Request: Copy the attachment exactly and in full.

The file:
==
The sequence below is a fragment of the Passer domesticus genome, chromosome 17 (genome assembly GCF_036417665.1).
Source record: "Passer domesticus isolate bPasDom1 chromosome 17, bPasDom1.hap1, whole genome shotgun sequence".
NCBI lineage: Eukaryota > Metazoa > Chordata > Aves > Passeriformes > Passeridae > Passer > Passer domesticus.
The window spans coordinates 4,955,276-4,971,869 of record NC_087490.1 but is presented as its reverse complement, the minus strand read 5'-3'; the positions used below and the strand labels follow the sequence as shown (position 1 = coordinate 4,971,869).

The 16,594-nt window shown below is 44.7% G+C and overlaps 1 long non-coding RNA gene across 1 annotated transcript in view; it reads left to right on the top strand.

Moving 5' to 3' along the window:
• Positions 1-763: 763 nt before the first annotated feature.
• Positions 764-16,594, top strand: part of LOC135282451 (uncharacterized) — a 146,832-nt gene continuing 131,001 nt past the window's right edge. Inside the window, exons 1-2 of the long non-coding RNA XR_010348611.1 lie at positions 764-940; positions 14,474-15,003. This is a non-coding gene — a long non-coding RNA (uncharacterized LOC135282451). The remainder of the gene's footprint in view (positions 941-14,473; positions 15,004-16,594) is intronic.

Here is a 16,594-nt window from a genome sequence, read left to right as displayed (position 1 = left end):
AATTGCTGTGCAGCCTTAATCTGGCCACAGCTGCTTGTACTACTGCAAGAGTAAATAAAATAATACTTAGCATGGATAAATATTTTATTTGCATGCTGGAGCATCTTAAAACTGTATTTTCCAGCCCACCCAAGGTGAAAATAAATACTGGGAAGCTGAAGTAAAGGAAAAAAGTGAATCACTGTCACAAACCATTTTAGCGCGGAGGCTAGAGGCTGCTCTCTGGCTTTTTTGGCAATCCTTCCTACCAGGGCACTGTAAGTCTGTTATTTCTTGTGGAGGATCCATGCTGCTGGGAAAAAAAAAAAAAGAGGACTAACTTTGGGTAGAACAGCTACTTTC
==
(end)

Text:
The sequence below is a fragment of the Passer domesticus genome, chromosome 17 (genome assembly GCF_036417665.1).
Source record: "Passer domesticus isolate bPasDom1 chromosome 17, bPasDom1.hap1, whole genome shotgun sequence".
NCBI lineage: Eukaryota > Metazoa > Chordata > Aves > Passeriformes > Passeridae > Passer > Passer domesticus.
The window spans coordinates 4,955,276-4,971,869 of record NC_087490.1 but is presented as its reverse complement, the minus strand read 5'-3'; the positions used below and the strand labels follow the sequence as shown (position 1 = coordinate 4,971,869).

The 16,594-nt window shown below is 44.7% G+C and overlaps 1 long non-coding RNA gene across 1 annotated transcript in view; it reads left to right on the top strand.

Moving 5' to 3' along the window:
• Positions 1-763: 763 nt before the first annotated feature.
• Positions 764-16,594, top strand: part of LOC135282451 (uncharacterized) — a 146,832-nt gene continuing 131,001 nt past the window's right edge. Inside the window, exons 1-2 of the long non-coding RNA XR_010348611.1 lie at positions 764-940; positions 14,474-15,003. This is a non-coding gene — a long non-coding RNA (uncharacterized LOC135282451). The remainder of the gene's footprint in view (positions 941-14,473; positions 15,004-16,594) is intronic.

Here is a 16,594-nt window from a genome sequence, read left to right as displayed (position 1 = left end):
AATTGCTGTGCAGCCTTAATCTGGCCACAGCTGCTTGTACTACTGCAAGAGTAAATAAAATAATACTTAGCATGGATAAATATTTTATTTGCATGCTGGAGCATCTTAAAACTGTATTTTCCAGCCCACCCAAGGTGAAAATAAATACTGGGAAGCTGAAGTAAAGGAAAAAAGTGAATCACTGTCACAAACCATTTTAGCGCGGAGGCTAGAGGCTGCTCTCTGGCTTTTTTGGCAATCCTTCCTACCAGGGCACTGTAAGTCTGTTATTTCTTGTGGAGGATCCATGCTGCTGGGAAAAAAAAAAAAAGAGGACTAACTTTGGGTAGAACAGCTACTTTC